5. Per contra, learned counsel appearing for the respondent Bank and the auction purchaser would support the impugned order passed by the DRAT on submission that the secured asset belonged to the guarantor and not to the petitioner, therefore, his appeal was not maintainable and the DRAT has rightly allowed the appeals of the Bank and the auction purchaser.

6. I have heard learned counsel appearing for the parties as well as the petitioner at length and perused the record.

7. The petitioner has thrown challenge to the auction proceedings on merits and has further assailed the order passed by the DRAT, whereby the Bank’s appeal has been allowed on technical ground without adverting to the merits of the grounds of challenge, which reasoned with DRT for quashing the auction proceedings.

8. I shall, therefore, firstly proceed to analyse and determine as to whether the DRAT is justified in allowing the Bank’s appeal on the ground that the petitioner’s application/appeal before the DRT was not maintainable, as he is not an aggrieved party because it is the guarantor’s property and not that of the borrower, which has been auctioned to realise the debt.

9. The DRT dealt with the above aspect of the matter in the opening part of its order dated 29.03.2011 to hold that the borrower for whose credit facility the property was mortgaged has the right to challenge the recovery proceedings since the mortgager has the right to proceed against the principal borrower to realise the money that he had to pay to liquidate the dues of the principal borrower. On the other hand, the DRAT has found that under Section 17 of the Act, 2002 any person (including the borrower), aggrieved by any of the measures referred to in sub-section (4) of Section 13 may prefer an appeal to the DRT, however, in the present case, the property of the guarantor having been auctioned, the borrower is not a aggrieved party.

10. Reference would be necessary to the provisions contained in Sections 13 & 17 of the Act, 2002 for further discussion on the issue. Under Section 13 the Bank is entitled to enforce any security interest credited in favour of any secured creditor without the intervention of the Court or Tribunal in accordance with the provisions of the Act. In case the borrower fails to discharge his liability, the bank can take the measures provided in Section 13(4) of the Act, 2002 for recovery of the loan amount. The “measures” available for enforcement of security interest have been mainly provided in Section 13 (4), which provides that in case the borrower fails to discharge his liability in full within the period specified in sub-section (2) of Section 13, the secured creditor may take recourse to one or more of the measures to recover his secured debt, the measure being (a) take possession of the secured assets of the borrower including the right to transfer by way of lease, assignment or sale for realising the secured asset; and (b) take over the management of the business of the borrower including the right to transfer by way of lease, assignment or sale for realising the secured asset. The word ‘secured asset’, as defined under Section 2 (1) (zc), means the property on which security interest is created. The word ‘security interest‘ has been defined under Section 2 (1) (zf) to mean the right, title and interest of any kind whatsoever upon property, created in favour of any secured creditor and includes any mortgage, charge, hypothecation, assignment other than those specified in Section 31. Interestingly, the Act, 2002 does not define the word ‘guarantor’, however, the word ‘borrower’ is defined in Section 2 (1) (f) to mean any person who has been granted financial assistance by any bank or financial institution or who has given any guarantee or created any mortgage or pledge as security for the financial assistance granted by any bank or financial institution and includes a person who becomes borrower of a securitisation company or reconstruction company consequent upon acquisition by it of any rights or interest of any bank or financial institution in relation to such financial assistance.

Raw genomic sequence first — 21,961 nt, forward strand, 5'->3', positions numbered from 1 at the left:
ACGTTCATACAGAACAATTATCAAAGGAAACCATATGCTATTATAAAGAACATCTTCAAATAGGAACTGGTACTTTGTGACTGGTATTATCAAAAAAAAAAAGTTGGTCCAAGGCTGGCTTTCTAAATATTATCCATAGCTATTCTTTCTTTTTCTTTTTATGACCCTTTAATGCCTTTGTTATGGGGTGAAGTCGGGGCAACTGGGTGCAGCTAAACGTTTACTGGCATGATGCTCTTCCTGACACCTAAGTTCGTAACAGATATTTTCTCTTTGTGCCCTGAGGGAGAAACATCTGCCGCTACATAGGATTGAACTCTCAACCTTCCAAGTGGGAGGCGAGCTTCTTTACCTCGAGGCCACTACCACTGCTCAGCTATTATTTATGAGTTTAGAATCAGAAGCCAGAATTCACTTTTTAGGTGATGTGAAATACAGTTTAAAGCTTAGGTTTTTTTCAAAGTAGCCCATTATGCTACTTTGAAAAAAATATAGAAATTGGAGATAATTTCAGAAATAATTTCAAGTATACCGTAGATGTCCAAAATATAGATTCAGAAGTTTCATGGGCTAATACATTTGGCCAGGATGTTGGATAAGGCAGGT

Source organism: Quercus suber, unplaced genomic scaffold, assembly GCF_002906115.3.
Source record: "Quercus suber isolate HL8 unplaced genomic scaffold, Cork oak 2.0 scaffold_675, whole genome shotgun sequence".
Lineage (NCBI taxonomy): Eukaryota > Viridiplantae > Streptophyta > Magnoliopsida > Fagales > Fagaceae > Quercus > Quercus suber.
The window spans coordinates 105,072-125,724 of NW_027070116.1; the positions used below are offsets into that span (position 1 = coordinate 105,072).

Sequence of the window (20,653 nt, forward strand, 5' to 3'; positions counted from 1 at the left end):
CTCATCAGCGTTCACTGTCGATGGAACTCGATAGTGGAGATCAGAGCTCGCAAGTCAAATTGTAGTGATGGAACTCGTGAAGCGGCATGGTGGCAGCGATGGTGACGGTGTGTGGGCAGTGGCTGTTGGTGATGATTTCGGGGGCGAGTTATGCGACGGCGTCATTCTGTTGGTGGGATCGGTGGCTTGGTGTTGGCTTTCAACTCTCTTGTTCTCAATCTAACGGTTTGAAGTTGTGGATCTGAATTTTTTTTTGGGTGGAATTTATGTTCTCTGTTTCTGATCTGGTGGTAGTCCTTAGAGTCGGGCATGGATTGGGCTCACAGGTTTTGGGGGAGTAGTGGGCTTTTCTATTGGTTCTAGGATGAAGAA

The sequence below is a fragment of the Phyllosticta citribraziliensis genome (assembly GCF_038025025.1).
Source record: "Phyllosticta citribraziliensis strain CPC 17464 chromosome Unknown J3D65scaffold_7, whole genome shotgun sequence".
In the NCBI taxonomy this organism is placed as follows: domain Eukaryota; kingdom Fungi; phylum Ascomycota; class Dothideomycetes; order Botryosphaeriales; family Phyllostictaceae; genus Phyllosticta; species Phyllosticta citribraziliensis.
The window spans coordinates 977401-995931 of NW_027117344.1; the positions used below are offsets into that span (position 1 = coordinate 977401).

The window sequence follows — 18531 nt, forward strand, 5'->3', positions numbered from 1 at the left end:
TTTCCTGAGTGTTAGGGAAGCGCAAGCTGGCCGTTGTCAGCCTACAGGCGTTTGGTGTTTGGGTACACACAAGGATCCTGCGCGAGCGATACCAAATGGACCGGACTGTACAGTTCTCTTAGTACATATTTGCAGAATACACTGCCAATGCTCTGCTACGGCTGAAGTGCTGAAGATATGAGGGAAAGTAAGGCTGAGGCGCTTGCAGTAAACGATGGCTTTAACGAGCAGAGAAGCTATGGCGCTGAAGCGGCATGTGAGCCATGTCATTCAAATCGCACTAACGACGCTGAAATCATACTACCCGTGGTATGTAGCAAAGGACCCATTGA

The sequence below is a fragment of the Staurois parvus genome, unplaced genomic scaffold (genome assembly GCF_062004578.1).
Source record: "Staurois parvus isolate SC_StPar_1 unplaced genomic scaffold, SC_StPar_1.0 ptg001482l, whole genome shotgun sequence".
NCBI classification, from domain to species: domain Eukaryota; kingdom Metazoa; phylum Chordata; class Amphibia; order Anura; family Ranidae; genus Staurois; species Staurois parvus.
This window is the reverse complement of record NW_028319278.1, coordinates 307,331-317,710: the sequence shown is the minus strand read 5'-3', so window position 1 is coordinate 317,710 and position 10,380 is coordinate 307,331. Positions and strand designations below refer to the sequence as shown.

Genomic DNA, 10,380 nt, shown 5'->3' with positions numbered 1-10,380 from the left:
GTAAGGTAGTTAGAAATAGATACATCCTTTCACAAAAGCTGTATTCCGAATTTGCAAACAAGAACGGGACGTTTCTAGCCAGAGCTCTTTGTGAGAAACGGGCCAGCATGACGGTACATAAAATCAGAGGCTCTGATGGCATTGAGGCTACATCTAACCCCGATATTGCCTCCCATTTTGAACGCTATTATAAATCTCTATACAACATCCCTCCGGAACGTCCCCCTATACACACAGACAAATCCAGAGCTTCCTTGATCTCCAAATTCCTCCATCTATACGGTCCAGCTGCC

11. A conjoint reading of the above definitions would take us to the conclusion that the security interest is created with respect to the property called ‘secured asset’ by the guarantor for the benefit of borrower and not for his own benefit, therefore, by a deeming fiction a person who has given any guarantee has also been referred to as a borrower. It is precisely for this reason Section 13 (4) empowers the bank to take recourse to the measures in the event borrower fails to discharge his liability and more significantly Section 13 (4) (a) empowers the bank to take possession of the ‘secured assets of the borrower’ including the right to transfer by way of lease, assignment or sale for realizing the secured asset. The only conclusion which can be drawn from the above provision is that even if the secured asset is created on the property belonging to the guarantor, it remains secured asset of the borrower, as referred in Section 13 (4) (a) of the Act, 2002. If it is interpreted in the manner in which the Bank has put forth, every guarantor would come forward to challenge the measures taken under Section 13 (4) on the plea that it is the secured asset of the guarantor and not that of the borrower, therefore, measures under Section 13 (4) (a) cannot be taken which speaks about the secured assets of the borrower and not of guarantor.